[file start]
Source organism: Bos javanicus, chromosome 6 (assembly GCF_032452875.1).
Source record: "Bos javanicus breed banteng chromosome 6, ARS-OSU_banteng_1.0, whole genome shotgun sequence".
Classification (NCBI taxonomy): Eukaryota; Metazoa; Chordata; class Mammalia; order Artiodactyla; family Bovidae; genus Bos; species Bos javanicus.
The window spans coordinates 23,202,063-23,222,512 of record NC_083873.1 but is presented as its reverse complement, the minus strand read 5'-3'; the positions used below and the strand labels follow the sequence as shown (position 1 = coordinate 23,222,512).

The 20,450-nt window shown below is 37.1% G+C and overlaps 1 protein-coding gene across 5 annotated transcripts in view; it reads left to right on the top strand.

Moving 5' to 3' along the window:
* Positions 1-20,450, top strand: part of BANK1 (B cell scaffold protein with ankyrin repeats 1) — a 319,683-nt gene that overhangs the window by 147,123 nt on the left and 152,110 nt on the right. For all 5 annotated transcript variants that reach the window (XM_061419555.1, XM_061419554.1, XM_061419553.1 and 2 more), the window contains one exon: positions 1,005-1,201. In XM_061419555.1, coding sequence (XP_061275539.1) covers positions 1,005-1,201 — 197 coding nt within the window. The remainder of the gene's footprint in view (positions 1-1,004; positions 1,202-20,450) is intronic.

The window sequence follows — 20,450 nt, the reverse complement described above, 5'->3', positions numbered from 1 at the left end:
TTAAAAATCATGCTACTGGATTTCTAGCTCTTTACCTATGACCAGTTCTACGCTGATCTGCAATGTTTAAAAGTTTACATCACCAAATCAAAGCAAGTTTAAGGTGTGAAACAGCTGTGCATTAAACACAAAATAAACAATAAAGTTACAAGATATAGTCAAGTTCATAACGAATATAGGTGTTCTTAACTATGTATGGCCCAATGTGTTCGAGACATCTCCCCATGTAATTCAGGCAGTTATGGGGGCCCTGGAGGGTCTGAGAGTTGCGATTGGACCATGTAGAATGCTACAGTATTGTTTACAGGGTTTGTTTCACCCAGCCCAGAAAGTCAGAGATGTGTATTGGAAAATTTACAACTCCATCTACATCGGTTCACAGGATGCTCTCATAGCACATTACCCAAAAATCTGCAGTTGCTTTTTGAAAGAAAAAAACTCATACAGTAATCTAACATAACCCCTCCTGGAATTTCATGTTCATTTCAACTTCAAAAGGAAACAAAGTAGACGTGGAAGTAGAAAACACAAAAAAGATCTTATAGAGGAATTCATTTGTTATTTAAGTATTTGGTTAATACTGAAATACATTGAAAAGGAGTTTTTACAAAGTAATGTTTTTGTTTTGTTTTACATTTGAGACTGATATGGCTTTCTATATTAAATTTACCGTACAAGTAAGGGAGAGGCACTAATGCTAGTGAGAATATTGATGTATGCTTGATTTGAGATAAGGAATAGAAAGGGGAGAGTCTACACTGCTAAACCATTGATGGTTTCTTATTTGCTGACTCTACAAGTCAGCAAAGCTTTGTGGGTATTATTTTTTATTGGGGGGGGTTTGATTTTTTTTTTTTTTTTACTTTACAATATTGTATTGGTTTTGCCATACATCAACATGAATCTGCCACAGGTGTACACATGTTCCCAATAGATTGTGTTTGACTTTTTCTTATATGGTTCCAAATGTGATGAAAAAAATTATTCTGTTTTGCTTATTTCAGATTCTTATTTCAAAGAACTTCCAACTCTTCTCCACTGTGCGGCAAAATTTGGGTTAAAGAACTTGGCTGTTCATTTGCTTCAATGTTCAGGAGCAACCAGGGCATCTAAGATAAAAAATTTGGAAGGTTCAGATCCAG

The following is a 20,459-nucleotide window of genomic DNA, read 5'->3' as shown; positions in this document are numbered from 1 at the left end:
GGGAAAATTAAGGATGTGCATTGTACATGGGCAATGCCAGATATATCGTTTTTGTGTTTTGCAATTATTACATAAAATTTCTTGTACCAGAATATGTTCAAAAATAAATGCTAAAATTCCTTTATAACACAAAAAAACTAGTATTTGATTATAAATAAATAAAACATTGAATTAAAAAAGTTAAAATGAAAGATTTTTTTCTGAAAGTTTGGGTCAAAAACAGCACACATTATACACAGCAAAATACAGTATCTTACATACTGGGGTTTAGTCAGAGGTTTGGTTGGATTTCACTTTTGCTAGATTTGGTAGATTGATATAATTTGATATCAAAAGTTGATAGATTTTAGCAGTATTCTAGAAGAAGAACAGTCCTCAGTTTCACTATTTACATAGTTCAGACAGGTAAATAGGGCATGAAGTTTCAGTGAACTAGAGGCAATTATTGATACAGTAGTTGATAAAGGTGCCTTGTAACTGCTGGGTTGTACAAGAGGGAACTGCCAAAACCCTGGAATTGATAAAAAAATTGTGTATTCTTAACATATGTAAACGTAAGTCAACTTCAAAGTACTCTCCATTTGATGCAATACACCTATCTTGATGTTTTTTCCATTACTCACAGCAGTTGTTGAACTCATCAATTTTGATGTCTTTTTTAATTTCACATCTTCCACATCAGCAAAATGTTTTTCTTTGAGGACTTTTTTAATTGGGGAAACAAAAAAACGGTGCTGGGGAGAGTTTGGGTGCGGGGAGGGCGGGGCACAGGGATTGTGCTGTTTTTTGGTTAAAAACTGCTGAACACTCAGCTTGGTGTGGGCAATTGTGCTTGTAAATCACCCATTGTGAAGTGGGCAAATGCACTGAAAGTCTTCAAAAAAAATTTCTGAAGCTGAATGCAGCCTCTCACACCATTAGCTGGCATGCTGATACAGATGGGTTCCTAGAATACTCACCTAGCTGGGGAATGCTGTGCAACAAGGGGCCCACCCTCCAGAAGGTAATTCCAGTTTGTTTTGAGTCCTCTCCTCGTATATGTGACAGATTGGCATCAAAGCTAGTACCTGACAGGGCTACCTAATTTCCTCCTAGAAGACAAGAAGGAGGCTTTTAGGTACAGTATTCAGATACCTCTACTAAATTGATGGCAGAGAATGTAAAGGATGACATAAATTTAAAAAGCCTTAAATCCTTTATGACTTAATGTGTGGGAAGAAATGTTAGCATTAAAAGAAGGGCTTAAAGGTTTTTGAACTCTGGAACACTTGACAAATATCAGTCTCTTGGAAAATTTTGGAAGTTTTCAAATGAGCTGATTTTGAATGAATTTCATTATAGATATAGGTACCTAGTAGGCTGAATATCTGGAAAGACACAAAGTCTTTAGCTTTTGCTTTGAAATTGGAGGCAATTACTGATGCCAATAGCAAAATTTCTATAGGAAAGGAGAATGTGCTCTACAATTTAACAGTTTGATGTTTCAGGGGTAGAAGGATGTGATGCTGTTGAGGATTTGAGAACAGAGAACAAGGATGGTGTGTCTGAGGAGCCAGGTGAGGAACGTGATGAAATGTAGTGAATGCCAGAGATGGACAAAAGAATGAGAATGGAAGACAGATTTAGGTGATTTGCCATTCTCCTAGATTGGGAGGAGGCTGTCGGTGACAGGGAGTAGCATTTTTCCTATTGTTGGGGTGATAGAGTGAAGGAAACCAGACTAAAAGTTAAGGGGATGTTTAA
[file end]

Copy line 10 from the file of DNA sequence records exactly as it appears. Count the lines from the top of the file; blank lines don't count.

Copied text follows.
The following is a 20,459-nucleotide window of genomic DNA, read 5'->3' as shown; positions in this document are numbered from 1 at the left end: